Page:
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Contract Reviews – A Danger Area for Risk Advisers

  • Adroit Insurance Group
  • March 9, 2015

The following is an abridged version of  a paper presented by David Leggatt ofDLA Piper at our annual National Conference.

Risk Advisers owe a duty to their clients to advise them to the best of their knowledge. Unfortunately there are some cases where the circumstances go beyond the risk adviser’s knowledge base, yet the duty remains. David provides some great advice for risk advisers dealing with contract reviews – which can prove to involve some very confusing, tricky and intimidating legal issues. 

As a risk adviser you have a duty to understand key concepts of liability in insurance law.

A useful summary is provided in SWF Hoists & Industrial Equipments Pty Limited v State Government Insurance Commission (1990) 6 ANZ Insurance Cases 61-002; [1990] ATPR41-045:

“Insurance brokers are required in the ordinary course of their business to have knowledge of aspects of the law which regulate insurable risks, the liabilities which can arise from the eventuation of those risks, and the types of insurance cover which can be issued to protect against them.”

This duty is a significant one.  As risk advisers, you are regularly involved in negotiating a product that covers legal liability.  Your job requires extensive knowledge of liability law, as well as the fundamentals of insurance law.

However, you can discharge this duty to your client by recommending that they seek legal advice in appropriate circumstances.

When being asked to conduct a contract review, key items to look for are:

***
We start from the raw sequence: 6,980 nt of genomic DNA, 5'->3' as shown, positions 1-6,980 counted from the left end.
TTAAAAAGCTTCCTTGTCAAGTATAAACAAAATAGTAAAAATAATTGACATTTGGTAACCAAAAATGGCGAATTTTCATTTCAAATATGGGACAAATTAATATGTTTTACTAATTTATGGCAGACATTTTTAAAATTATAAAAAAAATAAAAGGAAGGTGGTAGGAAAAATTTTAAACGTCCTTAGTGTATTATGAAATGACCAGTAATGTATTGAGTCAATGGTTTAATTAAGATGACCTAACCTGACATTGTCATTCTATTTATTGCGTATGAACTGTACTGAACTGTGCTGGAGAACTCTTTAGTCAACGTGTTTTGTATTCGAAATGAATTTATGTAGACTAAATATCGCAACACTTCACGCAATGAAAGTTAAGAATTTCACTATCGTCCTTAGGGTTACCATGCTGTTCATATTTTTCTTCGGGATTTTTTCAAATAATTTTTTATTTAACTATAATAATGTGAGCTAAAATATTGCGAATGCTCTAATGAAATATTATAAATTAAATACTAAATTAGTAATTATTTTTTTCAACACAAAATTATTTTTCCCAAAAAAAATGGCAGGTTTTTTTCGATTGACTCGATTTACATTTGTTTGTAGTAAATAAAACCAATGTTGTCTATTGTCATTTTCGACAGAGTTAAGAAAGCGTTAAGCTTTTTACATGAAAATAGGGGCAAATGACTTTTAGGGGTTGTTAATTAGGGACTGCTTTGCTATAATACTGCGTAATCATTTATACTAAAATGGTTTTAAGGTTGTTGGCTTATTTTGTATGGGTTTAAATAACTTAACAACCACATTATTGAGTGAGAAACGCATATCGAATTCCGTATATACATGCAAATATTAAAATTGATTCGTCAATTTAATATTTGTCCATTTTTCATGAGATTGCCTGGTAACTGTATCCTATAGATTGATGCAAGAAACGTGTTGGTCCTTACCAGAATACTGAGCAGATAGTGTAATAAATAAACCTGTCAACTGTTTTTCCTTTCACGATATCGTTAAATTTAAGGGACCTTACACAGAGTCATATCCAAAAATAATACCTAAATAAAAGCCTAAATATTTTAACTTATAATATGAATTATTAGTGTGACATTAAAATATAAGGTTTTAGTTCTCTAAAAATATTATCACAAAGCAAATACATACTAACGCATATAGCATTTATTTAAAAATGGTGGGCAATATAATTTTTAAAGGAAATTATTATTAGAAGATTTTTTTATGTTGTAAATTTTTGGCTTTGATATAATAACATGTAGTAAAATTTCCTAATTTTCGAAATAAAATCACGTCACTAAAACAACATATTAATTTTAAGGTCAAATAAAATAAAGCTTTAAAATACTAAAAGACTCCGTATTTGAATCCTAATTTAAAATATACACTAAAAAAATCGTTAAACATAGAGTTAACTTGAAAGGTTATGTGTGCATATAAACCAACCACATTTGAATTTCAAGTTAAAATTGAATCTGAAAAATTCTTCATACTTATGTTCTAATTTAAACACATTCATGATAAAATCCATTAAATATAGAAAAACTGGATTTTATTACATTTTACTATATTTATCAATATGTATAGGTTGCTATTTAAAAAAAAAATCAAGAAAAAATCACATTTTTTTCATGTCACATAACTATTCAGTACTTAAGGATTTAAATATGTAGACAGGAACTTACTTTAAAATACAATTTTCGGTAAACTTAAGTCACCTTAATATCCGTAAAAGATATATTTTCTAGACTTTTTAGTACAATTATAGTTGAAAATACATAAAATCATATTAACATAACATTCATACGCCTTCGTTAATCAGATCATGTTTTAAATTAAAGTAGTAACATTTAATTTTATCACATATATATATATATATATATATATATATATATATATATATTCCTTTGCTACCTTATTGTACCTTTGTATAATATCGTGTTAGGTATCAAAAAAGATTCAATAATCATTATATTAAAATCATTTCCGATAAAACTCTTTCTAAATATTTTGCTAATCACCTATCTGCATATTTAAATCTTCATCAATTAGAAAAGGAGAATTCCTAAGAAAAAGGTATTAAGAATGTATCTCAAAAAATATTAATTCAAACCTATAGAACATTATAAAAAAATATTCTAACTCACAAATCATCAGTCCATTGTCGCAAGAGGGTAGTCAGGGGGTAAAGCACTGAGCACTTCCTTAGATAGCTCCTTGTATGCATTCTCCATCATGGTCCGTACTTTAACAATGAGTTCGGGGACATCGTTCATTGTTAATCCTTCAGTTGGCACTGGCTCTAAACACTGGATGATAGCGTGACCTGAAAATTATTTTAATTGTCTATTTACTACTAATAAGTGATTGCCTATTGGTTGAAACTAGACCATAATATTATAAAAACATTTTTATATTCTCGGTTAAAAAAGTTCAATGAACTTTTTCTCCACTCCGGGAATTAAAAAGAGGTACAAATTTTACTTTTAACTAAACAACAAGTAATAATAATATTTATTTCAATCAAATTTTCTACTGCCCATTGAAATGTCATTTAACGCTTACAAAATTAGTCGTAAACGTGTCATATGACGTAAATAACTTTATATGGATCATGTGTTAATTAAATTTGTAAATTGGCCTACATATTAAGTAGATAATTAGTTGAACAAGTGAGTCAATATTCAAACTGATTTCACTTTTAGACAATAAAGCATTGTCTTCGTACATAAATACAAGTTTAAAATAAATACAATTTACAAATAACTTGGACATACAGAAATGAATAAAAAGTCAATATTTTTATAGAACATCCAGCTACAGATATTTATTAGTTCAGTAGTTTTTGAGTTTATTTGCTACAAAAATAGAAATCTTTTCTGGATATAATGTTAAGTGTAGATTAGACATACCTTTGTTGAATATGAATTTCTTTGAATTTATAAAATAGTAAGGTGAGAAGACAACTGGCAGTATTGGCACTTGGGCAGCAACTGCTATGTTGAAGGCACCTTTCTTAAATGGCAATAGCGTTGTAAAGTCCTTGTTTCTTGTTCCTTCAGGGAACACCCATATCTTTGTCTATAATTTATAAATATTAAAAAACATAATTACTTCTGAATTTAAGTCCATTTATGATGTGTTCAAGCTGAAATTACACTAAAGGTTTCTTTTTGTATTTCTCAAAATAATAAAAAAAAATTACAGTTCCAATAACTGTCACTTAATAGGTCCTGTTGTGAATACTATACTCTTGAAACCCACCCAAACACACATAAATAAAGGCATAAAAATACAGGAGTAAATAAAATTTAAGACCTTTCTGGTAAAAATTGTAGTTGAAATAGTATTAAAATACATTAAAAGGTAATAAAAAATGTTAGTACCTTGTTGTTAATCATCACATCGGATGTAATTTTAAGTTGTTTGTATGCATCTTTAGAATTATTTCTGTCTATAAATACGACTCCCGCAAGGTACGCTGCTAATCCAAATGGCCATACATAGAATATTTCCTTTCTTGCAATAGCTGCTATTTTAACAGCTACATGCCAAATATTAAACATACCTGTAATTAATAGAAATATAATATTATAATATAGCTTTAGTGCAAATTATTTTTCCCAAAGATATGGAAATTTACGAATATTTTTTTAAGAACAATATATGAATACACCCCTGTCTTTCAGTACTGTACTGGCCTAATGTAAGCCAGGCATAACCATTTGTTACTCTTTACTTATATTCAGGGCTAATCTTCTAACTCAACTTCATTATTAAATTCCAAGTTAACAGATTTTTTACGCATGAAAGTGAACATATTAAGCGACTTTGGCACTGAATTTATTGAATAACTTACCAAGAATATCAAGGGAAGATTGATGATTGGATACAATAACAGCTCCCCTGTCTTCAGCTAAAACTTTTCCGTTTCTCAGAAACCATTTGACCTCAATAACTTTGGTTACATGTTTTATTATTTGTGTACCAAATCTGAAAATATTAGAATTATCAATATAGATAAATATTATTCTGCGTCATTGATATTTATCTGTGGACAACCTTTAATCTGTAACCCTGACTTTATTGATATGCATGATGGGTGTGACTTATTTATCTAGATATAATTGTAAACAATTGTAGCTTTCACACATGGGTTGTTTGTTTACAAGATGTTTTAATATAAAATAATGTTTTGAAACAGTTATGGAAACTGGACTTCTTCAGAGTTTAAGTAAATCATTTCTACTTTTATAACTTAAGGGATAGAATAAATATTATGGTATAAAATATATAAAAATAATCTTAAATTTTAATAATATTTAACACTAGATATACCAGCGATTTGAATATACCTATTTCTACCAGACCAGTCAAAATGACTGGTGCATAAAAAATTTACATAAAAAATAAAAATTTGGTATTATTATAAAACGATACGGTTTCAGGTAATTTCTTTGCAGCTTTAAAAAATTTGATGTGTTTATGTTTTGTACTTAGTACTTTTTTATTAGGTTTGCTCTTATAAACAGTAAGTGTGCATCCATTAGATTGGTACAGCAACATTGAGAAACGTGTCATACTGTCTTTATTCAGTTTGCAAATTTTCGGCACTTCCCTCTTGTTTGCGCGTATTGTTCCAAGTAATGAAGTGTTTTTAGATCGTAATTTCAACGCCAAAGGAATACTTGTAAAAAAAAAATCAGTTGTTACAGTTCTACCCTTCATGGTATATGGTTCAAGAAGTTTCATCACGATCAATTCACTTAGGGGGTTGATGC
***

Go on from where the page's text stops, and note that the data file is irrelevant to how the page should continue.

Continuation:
Indemnity clauses given to clients as the assumed liability exclusion will be relevant.

Signing an indemnity clause will often infringe other provisions of the retainer, which oblige the insured not to do anything to void their professional indemnity insurance.

It would be wise to advise your client that they should seek legal advice as to whether or not this assumed liability could create a liability that would not attach in the absence of the contract.  Sometimes clients are prepared to take that risk after receiving legal advice, but that is their call – your obligation is to identify the issue and bring it to the attention of your client.

Whether or not the client uses subcontractors to do the work (and if so, what is the insurance arrangement with the subcontractor?)

Simply put, unless a subcontractor is a named insured and entitled to the benefit of the waiver of subrogation clause in the policy, they do not have cover. Once again, it is up to risk advisers to identify this issue and bring it to the attention of their client.  Often it would also be prudent to recommend that they obtain legal advice in relation to the contractual arrangements between the insured and the subcontractor.

Any clause that obliges your client to take out insurance for another party.

The key point for risk advisers is that if a client wants you to organise the cover they are obliged to organise under a contract, the alarm bells should start ringing. As a minimum you should consider:

  • What primary liability will arise?
  • Exactly which party is the insured obliged to organise insurance for?
  • Is the cover vicarious or actual?  In other words, does your insured wish to preserve an insurer’s right of subrogation against negligent subcontractors?

Don’t be worried if you feel out of your depth very quickly – contract reviews dealing with insurance issues, is a highly specialised area that often requires specialist input.  Do not hesitate to recommend that your client seek legal advice if there is any doubt.  Your friendly lawyers at DLA are obviously here to help!

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